1. Kids Ranch. During the snowy winter, kiddies can have a go at the slopes at the Kids Ranch, the Jackson Hole Mountain Resort’s kids’ program. Kids Ranch employs some of the best ski and snowboard instructors around. Kids Ranch has programs for all ages - there’s even babysitting for those who can’t walk yet - up through the teenage years. In 2011/2012, the program did $1 million of updates - mostly behind the scenes - to its equipment and infrastructure.
    2. Cowboy dinners. Kids love the jokes and songs performed by the Bar J Wranglers at their Chuckwagon all summer long. One of the Bar J Wranglers chimes the dinner bell every night at 7 o’clock on the dot. Guests line up paralleling mile-long buffet tables, dented and dinged tins, plates and cups in hand. Giving guests a choice that most cowboys likely never had, there is barbecue beef, barbecue chicken, pork rib and rib-eye. All dinners also come with a potato, beans, a warm homemade biscuit, spice cake, lemonade or coffee and, of course, entertainment. When not in Jackson Hole for the summer season at the Chuckwagon, the Bar J Wranglers tour the country performing their unique cowboy poetry and songs.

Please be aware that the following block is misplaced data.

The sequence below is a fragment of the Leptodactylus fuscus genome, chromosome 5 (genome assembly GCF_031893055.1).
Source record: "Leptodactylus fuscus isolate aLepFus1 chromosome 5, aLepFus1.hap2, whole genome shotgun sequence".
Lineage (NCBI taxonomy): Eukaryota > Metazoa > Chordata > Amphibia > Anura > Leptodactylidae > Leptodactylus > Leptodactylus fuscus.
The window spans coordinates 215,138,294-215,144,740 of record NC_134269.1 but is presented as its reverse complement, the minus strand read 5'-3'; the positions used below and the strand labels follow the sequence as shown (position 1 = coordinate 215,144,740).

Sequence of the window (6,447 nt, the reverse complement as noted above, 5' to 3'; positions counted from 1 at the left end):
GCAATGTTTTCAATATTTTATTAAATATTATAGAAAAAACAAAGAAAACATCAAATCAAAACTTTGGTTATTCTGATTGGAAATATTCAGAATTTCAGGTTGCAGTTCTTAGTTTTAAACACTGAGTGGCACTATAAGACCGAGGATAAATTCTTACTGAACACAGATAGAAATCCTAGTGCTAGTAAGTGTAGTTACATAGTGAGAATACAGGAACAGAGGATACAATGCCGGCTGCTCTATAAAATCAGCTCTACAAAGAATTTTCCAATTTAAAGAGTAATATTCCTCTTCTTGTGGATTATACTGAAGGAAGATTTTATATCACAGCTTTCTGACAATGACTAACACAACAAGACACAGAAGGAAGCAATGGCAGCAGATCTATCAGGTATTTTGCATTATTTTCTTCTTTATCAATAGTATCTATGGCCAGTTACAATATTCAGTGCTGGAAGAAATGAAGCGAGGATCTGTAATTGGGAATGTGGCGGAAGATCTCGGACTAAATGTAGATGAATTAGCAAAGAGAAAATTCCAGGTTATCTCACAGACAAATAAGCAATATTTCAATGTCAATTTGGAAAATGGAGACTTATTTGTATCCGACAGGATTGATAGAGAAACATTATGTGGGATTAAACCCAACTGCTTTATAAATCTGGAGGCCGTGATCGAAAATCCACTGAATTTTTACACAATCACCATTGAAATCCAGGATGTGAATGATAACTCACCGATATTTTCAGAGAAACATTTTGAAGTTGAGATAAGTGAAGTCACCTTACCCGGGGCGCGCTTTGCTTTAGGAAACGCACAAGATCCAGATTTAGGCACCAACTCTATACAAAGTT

3. Hit the trails. Let your litter frolic in the great outdoors at Jackson Hole Mountain Resort. Over the last few years, the mountain has become as much a summer destination as a winter one, especially for families with kids. In 2011, a lift-served downhill mountain bike park opened. Kids love riding the wide, smooth beginner trails. There is also a bungee trampoline in the resort’s base area, a disc golf course and easy hiking trails.